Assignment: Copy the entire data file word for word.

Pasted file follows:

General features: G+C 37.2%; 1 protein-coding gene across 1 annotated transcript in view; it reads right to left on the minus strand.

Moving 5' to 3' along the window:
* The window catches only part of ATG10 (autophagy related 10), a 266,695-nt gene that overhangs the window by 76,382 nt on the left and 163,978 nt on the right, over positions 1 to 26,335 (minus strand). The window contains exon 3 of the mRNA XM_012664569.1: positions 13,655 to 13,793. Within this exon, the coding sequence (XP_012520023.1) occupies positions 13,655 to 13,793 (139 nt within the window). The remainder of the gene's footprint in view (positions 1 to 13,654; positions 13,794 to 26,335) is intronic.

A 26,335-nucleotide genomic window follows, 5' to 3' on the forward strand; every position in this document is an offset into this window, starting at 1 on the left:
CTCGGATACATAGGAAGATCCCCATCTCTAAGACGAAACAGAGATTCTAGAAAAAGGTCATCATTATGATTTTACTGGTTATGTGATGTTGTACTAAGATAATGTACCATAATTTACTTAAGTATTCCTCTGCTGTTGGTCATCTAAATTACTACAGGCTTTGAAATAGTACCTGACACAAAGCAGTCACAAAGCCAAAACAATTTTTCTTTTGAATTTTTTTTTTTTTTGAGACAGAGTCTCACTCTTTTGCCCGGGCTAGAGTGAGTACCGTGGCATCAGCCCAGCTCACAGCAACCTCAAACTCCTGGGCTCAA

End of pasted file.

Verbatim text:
General features: G+C 37.2%; 1 protein-coding gene across 1 annotated transcript in view; it reads right to left on the minus strand.

Moving 5' to 3' along the window:
* The window catches only part of ATG10 (autophagy related 10), a 266,695-nt gene that overhangs the window by 76,382 nt on the left and 163,978 nt on the right, over positions 1 to 26,335 (minus strand). The window contains exon 3 of the mRNA XM_012664569.1: positions 13,655 to 13,793. Within this exon, the coding sequence (XP_012520023.1) occupies positions 13,655 to 13,793 (139 nt within the window). The remainder of the gene's footprint in view (positions 1 to 13,654; positions 13,794 to 26,335) is intronic.

A 26,335-nucleotide genomic window follows, 5' to 3' on the forward strand; every position in this document is an offset into this window, starting at 1 on the left:
CTCGGATACATAGGAAGATCCCCATCTCTAAGACGAAACAGAGATTCTAGAAAAAGGTCATCATTATGATTTTACTGGTTATGTGATGTTGTACTAAGATAATGTACCATAATTTACTTAAGTATTCCTCTGCTGTTGGTCATCTAAATTACTACAGGCTTTGAAATAGTACCTGACACAAAGCAGTCACAAAGCCAAAACAATTTTTCTTTTGAATTTTTTTTTTTTTTGAGACAGAGTCTCACTCTTTTGCCCGGGCTAGAGTGAGTACCGTGGCATCAGCCCAGCTCACAGCAACCTCAAACTCCTGGGCTCAA